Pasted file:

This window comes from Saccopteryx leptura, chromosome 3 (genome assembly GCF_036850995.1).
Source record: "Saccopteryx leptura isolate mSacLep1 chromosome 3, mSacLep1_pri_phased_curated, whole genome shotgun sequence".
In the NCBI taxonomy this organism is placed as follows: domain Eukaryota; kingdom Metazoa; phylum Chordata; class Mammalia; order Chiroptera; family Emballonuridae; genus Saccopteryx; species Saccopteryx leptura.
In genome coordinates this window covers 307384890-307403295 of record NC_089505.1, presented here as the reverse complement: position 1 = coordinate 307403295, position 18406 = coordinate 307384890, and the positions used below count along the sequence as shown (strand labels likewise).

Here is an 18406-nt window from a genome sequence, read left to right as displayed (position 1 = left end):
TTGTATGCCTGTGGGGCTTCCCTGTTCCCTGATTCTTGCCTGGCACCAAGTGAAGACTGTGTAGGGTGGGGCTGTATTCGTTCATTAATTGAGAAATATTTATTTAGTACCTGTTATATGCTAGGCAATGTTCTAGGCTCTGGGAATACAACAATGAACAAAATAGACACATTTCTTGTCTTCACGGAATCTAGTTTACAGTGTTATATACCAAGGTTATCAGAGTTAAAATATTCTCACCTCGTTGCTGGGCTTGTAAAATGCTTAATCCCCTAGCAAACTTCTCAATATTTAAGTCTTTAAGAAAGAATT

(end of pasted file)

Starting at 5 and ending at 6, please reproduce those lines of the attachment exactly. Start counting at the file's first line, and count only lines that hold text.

Here is an 18406-nt window from a genome sequence, read left to right as displayed (position 1 = left end):
TTGTATGCCTGTGGGGCTTCCCTGTTCCCTGATTCTTGCCTGGCACCAAGTGAAGACTGTGTAGGGTGGGGCTGTATTCGTTCATTAATTGAGAAATATTTATTTAGTACCTGTTATATGCTAGGCAATGTTCTAGGCTCTGGGAATACAACAATGAACAAAATAGACACATTTCTTGTCTTCACGGAATCTAGTTTACAGTGTTATATACCAAGGTTATCAGAGTTAAAATATTCTCACCTCGTTGCTGGGCTTGTAAAATGCTTAATCCCCTAGCAAACTTCTCAATATTTAAGTCTTTAAGAAAGAATT